Negligence, Risk and the Professional Debate Over
Responsibility for Design
The Implicit Social Contract Between Engineers and Society
Engineering is a form of social experimentation. As with every experiment, there is a risk of negative
consequences as well as positive ones. We need only examine the way the quality and structure of life has
changed over recent decades with the arrival of such phenomena as high-speed computers, new composite
materials, new modes of high-speed transportation, and new advances in bio-engineering to appreciate the
potential impact on society of technological change. Unfortunately, such advances are not always accompanied
by unalloyed blessings, and we must deal with the possible side effects. We must, for example, consider our
needs for protection against invasion of privacy to easily-accessible computerized records, or our needs for
protection from the many drunken drivers who cause over 20,000 deaths per year.
As engineers test designs for ever-increasing speeds, loads, capacities and the like, they must always remember
their larger societal obligation: protecting the public welfare. After all, the public has provided engineers,
through the tax base, with an educational opportunity, and, through legislation, with the means for licensing and
regulating themselves. In return, engineers have a responsibility for protecting the safety and well-being of the
public in all of their design efforts. This is part of the implicit social contract all engineers agree to when they
accept admission to an engineering college.
The Issue of Public Risk and Informed Consent
As technology advances, risks are unavoidable. Thus, the issues of risk and decision making confront all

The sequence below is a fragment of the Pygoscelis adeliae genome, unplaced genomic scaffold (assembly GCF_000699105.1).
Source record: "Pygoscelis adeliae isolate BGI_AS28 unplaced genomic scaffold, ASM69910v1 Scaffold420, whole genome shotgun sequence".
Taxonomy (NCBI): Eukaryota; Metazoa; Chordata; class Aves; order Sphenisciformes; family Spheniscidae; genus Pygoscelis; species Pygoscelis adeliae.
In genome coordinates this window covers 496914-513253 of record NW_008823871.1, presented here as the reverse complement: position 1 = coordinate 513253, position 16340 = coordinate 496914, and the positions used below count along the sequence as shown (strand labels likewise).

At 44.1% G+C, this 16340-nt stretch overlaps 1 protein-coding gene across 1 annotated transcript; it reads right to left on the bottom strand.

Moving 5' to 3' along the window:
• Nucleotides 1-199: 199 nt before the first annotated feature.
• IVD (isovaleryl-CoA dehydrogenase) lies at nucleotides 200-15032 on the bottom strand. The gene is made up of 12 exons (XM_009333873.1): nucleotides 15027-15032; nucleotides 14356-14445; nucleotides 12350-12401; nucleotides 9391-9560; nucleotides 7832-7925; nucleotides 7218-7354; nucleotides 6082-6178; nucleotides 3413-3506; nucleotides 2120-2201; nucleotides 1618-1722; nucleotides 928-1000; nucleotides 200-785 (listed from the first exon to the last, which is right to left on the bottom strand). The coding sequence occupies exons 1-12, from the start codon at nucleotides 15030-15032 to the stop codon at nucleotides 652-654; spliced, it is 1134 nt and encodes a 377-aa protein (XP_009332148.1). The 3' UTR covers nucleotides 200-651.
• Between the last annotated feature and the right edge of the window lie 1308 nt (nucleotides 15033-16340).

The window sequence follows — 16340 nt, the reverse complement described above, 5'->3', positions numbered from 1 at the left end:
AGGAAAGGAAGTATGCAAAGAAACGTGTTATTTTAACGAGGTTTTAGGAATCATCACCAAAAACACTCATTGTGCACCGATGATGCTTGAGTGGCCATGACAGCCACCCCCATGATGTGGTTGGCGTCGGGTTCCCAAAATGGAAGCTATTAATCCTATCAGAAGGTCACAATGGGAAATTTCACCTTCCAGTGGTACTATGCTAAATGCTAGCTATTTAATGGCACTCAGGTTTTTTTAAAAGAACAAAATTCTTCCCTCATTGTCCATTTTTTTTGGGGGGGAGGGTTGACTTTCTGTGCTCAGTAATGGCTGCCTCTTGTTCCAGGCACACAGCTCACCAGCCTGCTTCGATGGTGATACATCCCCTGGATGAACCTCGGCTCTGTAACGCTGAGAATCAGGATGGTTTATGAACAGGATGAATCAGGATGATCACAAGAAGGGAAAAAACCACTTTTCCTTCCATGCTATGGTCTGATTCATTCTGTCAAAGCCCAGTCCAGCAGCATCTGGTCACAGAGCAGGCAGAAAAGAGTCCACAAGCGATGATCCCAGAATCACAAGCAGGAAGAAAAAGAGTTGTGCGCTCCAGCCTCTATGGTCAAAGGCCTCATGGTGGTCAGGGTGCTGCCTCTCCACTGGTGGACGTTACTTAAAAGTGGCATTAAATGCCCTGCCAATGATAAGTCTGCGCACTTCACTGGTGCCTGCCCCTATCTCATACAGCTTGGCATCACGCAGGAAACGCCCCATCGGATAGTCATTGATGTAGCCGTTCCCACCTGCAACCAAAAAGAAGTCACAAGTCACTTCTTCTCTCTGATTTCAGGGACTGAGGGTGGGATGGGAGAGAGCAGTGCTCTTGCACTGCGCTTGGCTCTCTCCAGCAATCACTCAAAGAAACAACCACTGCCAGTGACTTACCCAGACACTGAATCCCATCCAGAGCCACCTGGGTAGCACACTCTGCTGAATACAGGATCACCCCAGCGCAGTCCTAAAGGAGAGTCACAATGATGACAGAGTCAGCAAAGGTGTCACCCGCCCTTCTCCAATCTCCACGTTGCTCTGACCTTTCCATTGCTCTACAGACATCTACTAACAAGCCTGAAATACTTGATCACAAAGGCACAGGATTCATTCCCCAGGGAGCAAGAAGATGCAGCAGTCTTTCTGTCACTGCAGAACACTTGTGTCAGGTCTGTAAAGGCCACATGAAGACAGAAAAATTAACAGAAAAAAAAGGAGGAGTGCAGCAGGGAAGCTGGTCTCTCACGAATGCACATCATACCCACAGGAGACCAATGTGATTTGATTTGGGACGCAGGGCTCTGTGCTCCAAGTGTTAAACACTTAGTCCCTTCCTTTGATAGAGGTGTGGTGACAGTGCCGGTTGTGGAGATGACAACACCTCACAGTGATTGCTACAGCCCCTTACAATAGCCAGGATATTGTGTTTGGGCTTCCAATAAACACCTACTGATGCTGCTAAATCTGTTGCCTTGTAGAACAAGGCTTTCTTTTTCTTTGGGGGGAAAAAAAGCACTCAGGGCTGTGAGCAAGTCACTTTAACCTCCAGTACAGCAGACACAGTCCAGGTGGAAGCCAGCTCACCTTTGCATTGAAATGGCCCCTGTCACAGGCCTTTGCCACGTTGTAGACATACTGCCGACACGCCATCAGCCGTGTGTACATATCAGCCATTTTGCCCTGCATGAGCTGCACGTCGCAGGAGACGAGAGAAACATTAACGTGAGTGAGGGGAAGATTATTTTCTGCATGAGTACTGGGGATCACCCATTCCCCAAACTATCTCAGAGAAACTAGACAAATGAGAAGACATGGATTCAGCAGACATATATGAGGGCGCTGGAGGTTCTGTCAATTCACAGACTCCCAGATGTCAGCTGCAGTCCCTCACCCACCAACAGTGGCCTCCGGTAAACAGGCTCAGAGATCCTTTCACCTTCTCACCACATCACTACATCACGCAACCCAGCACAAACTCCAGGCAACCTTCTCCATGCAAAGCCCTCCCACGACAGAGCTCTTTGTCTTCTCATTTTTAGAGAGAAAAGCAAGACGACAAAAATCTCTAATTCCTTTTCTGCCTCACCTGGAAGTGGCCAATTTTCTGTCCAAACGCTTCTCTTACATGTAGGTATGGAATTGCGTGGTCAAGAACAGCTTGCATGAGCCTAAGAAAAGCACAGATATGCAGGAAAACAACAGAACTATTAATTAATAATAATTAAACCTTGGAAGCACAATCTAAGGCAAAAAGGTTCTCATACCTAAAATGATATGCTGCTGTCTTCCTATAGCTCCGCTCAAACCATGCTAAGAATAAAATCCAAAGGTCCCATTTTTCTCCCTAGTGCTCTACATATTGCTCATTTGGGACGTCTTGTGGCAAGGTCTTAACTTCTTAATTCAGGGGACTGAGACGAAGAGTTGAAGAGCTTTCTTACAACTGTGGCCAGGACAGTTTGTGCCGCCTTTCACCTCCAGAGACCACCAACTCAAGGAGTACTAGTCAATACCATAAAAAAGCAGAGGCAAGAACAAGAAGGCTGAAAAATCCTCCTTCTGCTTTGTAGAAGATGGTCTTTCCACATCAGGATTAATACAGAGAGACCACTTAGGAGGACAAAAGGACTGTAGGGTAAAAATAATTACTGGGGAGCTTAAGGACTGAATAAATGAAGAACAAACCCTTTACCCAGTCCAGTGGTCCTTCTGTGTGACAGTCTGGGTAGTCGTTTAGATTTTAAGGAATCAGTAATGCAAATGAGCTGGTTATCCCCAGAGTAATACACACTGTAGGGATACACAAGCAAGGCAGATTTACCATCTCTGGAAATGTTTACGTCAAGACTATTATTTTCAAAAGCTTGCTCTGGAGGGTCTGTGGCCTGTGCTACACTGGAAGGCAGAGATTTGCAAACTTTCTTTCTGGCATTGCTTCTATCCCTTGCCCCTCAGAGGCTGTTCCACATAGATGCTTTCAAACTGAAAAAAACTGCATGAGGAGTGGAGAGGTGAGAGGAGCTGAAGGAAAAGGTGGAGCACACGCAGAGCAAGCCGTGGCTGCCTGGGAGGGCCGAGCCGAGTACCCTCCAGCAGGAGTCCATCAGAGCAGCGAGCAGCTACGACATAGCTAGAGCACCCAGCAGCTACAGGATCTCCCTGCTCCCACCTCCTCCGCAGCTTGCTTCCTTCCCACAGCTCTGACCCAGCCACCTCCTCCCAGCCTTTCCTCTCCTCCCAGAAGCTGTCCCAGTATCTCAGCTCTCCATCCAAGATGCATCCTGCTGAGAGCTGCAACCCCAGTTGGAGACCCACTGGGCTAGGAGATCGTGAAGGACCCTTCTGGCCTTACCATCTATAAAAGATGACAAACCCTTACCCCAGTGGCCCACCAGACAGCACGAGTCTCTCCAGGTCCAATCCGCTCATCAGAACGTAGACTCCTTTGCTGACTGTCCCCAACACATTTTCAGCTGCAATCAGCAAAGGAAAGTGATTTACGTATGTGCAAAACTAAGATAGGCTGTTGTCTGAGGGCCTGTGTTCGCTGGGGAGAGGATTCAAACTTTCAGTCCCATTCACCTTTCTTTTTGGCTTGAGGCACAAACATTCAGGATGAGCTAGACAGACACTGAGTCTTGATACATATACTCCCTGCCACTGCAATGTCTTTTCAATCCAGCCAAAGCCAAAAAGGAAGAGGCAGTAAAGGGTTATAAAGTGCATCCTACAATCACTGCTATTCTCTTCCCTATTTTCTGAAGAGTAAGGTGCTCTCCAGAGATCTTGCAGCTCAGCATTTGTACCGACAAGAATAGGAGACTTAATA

engineering professionals. Recognizing there will always be some measure of risk associated with engineering
design, how do engineers know when those risks outweigh the possible benefits gained from their work? How
do they make informed decisions?
Engineering, more than any other profession, involves social experimentation. Often one engineer's decision
affects the safety of countless lives. It is, therefore, important that engineers constantly remember that their first
obligation is to ensure the public's safety. This is a difficult assignment, for engineers are not typically
autonomous professionals. Most of them work for salaries within a structured environment where budgets,
schedules and multiple projects are important factors in the decision-making process.
The decision-making process is often complicated by the fact that most engineers have multiple responsibilities
attached to their job descriptions. They are responsible for actual engineering practice (including research,
development and design), for making proposals and writing reports, for managing projects and personnel, and
often for sales and client liaison. In other words, engineers, by the very nature of their professional stature both
outside and inside the corporate structure, cannot work in a vacuum. Graduation is not a license to merely tinker